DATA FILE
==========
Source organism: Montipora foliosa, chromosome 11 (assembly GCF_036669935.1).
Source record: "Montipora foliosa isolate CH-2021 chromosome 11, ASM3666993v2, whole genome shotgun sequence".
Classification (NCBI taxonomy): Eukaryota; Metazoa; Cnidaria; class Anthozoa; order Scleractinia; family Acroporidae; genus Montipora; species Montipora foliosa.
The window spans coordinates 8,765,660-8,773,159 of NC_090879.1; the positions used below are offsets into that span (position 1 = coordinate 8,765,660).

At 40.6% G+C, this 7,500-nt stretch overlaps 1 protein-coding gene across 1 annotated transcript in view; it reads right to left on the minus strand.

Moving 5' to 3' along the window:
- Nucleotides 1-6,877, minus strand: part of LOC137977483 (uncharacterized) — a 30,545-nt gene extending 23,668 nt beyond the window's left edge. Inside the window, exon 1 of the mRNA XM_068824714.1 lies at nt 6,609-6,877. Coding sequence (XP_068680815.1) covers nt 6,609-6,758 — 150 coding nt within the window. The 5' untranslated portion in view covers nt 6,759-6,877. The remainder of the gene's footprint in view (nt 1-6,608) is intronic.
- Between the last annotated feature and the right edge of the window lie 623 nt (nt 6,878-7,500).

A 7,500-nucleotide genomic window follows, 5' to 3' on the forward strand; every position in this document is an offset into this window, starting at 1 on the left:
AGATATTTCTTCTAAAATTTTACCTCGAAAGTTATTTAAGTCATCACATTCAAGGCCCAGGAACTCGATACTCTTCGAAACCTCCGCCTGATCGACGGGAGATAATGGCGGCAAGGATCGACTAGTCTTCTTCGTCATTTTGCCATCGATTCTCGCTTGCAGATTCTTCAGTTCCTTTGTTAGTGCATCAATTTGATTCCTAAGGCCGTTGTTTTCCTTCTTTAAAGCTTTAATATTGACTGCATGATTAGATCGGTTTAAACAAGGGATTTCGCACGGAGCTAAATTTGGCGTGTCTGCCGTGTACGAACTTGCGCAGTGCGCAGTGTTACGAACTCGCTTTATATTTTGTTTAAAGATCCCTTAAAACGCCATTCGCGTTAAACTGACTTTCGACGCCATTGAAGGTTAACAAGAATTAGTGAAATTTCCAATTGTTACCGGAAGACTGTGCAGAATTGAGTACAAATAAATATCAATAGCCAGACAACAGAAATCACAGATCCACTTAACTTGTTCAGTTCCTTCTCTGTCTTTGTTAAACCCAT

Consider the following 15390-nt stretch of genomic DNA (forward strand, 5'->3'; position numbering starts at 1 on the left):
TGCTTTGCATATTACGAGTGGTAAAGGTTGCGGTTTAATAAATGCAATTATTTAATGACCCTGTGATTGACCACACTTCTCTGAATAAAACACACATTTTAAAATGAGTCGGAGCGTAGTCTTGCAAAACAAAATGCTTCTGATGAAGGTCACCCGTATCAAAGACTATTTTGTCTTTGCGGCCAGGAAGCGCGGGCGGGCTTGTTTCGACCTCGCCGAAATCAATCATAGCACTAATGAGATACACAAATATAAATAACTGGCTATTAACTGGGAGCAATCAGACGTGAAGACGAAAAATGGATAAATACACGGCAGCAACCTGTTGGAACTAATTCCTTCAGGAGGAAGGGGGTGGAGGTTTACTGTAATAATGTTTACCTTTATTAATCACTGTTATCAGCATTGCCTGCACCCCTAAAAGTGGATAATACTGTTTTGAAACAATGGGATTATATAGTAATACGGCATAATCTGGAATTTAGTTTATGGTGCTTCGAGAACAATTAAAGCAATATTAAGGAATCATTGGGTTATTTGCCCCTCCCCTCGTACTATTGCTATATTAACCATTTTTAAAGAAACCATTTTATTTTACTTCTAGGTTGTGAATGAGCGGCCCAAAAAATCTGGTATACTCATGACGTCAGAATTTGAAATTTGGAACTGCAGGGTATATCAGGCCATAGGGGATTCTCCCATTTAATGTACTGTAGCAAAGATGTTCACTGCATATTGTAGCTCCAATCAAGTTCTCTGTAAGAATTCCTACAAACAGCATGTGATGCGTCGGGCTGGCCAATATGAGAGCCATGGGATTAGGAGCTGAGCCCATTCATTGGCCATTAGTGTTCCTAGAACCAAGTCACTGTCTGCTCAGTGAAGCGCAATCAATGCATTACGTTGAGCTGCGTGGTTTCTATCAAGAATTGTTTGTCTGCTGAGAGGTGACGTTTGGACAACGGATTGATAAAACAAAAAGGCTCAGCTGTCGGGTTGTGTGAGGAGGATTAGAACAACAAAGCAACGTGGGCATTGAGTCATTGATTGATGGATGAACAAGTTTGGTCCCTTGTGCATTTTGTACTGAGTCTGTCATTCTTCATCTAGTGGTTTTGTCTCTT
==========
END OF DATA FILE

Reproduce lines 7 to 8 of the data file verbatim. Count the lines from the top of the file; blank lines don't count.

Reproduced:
- Nucleotides 1-6,877, minus strand: part of LOC137977483 (uncharacterized) — a 30,545-nt gene extending 23,668 nt beyond the window's left edge. Inside the window, exon 1 of the mRNA XM_068824714.1 lies at nt 6,609-6,877. Coding sequence (XP_068680815.1) covers nt 6,609-6,758 — 150 coding nt within the window. The 5' untranslated portion in view covers nt 6,759-6,877. The remainder of the gene's footprint in view (nt 1-6,608) is intronic.
- Between the last annotated feature and the right edge of the window lie 623 nt (nt 6,878-7,500).